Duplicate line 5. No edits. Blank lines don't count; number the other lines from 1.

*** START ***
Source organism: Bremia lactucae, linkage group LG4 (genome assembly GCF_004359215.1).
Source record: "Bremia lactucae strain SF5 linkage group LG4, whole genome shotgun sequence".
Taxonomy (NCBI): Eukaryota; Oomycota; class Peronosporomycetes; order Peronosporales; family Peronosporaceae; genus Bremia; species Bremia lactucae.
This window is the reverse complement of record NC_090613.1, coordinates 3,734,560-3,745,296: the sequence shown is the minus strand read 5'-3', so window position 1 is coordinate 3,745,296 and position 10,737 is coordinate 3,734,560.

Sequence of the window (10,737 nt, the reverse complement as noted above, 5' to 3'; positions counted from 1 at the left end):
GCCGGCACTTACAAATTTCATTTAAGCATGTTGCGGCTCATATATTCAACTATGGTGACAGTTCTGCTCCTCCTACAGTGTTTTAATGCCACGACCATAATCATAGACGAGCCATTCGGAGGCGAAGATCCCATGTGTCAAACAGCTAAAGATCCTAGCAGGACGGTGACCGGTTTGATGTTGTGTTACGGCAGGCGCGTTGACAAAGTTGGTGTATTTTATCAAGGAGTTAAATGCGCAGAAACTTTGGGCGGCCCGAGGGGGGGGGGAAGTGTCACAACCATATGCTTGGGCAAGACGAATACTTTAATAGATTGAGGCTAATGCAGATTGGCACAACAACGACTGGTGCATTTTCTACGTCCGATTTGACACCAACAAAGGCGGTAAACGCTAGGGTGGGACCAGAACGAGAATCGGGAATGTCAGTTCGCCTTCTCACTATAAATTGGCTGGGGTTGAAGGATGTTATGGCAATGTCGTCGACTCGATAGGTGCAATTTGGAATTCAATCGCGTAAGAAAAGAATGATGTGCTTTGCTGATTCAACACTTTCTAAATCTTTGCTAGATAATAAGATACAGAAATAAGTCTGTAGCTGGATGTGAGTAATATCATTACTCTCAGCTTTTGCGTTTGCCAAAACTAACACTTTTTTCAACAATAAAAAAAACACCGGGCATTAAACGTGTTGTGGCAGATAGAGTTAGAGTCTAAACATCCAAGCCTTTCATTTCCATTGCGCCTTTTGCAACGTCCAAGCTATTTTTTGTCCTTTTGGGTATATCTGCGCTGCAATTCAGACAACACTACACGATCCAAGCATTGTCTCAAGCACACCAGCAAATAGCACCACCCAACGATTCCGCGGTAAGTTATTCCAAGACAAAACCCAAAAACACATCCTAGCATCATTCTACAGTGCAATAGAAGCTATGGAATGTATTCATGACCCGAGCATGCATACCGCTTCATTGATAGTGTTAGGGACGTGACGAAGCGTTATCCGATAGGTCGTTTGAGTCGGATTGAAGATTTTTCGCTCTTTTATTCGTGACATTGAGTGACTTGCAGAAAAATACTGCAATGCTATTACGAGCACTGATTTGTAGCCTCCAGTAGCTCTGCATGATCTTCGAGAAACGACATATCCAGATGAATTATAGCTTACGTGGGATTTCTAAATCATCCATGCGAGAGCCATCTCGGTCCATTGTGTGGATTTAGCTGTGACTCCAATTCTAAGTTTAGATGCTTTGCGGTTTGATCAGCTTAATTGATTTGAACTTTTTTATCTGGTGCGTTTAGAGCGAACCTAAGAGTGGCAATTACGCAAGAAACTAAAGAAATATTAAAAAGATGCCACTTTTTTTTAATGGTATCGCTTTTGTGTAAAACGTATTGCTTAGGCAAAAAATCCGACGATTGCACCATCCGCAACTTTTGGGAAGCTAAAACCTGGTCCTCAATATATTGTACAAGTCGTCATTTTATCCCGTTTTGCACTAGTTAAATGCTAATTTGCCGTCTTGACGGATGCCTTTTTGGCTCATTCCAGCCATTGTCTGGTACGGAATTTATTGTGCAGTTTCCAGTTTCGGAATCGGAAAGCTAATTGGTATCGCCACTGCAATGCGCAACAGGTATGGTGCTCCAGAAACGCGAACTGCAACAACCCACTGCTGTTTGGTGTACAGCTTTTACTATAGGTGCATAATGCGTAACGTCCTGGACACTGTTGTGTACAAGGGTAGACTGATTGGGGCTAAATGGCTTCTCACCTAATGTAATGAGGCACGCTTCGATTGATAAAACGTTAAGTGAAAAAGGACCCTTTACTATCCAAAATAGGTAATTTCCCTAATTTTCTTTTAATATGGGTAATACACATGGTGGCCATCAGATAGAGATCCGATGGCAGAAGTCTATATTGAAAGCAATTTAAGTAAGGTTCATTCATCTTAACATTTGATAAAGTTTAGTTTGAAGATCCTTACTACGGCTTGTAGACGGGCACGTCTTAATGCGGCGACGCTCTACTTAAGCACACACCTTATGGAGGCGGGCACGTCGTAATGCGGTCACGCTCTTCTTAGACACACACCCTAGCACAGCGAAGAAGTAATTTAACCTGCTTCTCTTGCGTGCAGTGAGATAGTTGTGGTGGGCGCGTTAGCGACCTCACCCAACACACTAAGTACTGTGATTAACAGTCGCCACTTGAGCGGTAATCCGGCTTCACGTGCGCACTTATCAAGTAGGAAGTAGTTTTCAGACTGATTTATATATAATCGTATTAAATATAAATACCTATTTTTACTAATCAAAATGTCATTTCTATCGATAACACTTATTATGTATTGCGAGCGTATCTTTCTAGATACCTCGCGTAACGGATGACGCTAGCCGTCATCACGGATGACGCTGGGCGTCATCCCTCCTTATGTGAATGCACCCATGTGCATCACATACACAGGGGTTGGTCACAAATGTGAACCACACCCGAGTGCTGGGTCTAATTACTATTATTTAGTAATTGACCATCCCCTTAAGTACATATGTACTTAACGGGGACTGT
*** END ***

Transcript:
Sequence of the window (10,737 nt, the reverse complement as noted above, 5' to 3'; positions counted from 1 at the left end):